Turning to FIG. 2C, the substrate 10 was treated to be turned lyophilic in a UV ozone washer for 10 minutes. Poly(3-hexylthiophen) was dissolved at a concentration of 1.0% by weight in chlorobenzene. Five drops of the solution were ejected in a straight line at intervals of 50 μm onto the source electrode 11 and the drain electrode 12 by an ink jet application apparatus. Subsequently, the applied solution was dried to form a semiconductor layer 13, as shown in FIG. 2D.

Since chlorobenzene has a high boiling point, the liquid is hardly vaporized immediately after the application of the solution, consequently forming into a hemisphere 13A due to the surface tension, as shown in FIG. 2C. When the substrate 10 is heated, the solvent is dried and, simultaneously, the semiconductor material dissolved in the solution convects. Thus, the semiconductor layer 13 can be formed in such a manner that the middle portion rises with the outer portion having a smaller thickness, as shown in FIG. 2D. In order to form a layer in such a shape, the drying process should be precisely controlled. In the Example, the middle portion and the outer portion of the semiconductor layer 13 were controlled to thicknesses of 200 nm and 10 to 20 nm respectively by heating the substrate 10 at 80 C. for 30 minutes.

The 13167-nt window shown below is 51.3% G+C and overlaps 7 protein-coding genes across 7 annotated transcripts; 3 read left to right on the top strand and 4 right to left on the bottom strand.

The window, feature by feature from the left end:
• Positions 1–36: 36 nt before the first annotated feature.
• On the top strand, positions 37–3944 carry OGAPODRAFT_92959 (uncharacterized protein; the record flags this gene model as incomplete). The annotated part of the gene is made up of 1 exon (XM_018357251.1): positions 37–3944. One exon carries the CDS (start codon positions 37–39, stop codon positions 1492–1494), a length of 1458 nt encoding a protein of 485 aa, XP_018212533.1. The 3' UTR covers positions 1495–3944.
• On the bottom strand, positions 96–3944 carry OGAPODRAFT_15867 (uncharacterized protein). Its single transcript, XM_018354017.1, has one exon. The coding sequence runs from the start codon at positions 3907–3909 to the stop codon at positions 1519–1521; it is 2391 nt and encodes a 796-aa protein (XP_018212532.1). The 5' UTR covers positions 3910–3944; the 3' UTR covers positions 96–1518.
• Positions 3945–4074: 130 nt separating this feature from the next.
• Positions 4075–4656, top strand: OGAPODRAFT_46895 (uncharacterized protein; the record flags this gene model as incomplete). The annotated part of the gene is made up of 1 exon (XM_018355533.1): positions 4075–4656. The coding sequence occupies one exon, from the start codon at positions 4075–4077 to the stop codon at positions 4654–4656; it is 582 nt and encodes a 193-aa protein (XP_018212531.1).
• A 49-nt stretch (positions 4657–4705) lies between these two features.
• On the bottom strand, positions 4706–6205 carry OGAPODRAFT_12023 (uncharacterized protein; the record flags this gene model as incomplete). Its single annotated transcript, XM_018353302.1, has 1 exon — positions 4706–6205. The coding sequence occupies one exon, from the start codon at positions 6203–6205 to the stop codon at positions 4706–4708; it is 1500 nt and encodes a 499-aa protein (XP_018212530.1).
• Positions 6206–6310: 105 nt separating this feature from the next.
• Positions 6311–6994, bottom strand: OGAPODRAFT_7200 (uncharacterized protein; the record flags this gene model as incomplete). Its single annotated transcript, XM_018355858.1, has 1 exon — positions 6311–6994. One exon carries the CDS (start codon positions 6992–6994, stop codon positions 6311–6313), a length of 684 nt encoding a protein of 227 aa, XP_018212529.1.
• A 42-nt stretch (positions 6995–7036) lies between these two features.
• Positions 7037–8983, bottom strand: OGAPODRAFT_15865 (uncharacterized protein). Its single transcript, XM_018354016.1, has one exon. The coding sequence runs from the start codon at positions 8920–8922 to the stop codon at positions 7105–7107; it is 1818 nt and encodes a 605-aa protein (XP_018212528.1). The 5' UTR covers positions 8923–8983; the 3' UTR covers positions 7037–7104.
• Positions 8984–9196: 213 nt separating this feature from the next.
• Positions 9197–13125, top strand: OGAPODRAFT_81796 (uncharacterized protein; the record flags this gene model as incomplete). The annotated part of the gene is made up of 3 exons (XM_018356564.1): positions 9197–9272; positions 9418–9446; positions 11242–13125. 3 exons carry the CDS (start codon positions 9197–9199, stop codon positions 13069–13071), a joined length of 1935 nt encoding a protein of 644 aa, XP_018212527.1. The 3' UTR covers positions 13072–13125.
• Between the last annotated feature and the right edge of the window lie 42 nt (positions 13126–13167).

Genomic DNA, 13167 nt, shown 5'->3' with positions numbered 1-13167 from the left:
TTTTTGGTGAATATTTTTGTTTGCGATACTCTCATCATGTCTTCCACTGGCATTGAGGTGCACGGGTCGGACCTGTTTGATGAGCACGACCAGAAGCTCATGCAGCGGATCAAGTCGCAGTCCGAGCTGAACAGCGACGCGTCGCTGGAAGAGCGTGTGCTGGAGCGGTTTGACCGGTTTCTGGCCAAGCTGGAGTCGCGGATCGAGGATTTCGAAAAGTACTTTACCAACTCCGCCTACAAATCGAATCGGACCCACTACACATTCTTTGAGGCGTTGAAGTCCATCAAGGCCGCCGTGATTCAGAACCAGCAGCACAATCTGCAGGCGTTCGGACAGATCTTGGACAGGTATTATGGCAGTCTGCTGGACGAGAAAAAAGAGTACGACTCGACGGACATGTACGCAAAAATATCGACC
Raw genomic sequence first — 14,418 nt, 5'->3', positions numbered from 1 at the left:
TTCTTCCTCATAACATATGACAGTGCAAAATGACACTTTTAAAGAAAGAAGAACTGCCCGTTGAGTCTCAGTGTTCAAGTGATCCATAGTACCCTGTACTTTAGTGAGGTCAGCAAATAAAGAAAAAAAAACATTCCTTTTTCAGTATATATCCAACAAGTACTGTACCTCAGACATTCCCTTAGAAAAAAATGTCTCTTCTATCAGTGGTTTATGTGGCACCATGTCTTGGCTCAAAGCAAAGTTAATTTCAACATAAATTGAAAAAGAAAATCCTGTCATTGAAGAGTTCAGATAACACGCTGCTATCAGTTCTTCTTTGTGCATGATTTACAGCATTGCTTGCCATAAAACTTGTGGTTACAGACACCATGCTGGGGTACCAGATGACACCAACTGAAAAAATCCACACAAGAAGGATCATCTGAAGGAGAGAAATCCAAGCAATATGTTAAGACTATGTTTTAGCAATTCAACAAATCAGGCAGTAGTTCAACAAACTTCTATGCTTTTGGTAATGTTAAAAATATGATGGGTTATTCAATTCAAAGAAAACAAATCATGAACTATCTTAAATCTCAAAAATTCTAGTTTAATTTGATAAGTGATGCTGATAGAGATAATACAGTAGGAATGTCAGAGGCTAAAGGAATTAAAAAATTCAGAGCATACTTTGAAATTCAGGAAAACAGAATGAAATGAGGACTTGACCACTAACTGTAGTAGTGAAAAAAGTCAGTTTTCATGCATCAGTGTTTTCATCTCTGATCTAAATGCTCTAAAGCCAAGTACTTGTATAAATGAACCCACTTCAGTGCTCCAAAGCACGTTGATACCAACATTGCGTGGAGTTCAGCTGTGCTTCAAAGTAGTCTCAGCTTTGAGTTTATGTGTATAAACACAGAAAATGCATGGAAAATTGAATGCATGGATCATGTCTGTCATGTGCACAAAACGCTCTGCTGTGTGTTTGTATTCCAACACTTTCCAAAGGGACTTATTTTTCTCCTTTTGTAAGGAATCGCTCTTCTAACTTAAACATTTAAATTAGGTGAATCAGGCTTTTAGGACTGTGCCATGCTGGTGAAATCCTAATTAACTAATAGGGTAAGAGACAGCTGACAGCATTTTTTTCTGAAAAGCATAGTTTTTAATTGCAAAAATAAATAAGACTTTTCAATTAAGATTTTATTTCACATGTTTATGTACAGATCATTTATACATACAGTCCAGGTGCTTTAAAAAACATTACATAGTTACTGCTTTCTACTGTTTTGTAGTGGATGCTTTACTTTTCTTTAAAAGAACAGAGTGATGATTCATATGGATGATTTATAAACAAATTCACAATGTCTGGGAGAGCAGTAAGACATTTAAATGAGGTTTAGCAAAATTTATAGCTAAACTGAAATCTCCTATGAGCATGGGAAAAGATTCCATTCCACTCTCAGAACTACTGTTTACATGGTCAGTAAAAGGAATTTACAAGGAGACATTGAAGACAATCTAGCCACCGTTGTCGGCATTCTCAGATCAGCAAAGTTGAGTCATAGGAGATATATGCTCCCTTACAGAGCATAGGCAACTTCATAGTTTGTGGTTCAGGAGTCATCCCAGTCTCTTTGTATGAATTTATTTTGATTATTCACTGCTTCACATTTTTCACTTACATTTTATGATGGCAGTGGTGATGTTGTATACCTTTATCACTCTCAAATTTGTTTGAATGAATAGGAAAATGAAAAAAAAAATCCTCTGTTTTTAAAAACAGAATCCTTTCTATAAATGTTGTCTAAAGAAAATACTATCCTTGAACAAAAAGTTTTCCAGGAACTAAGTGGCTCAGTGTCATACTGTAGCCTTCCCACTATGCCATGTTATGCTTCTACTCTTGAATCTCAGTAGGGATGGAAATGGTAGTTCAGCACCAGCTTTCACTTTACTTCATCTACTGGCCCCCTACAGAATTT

Turning to FIG. 2E, a polyimide solution was applied onto the substrate 10 by spin coating and then dried on a hot plate of 100 C. for 10 minutes, thus forming a 500 nm thick gate insulating layer 14 over the entire surface of the substrate.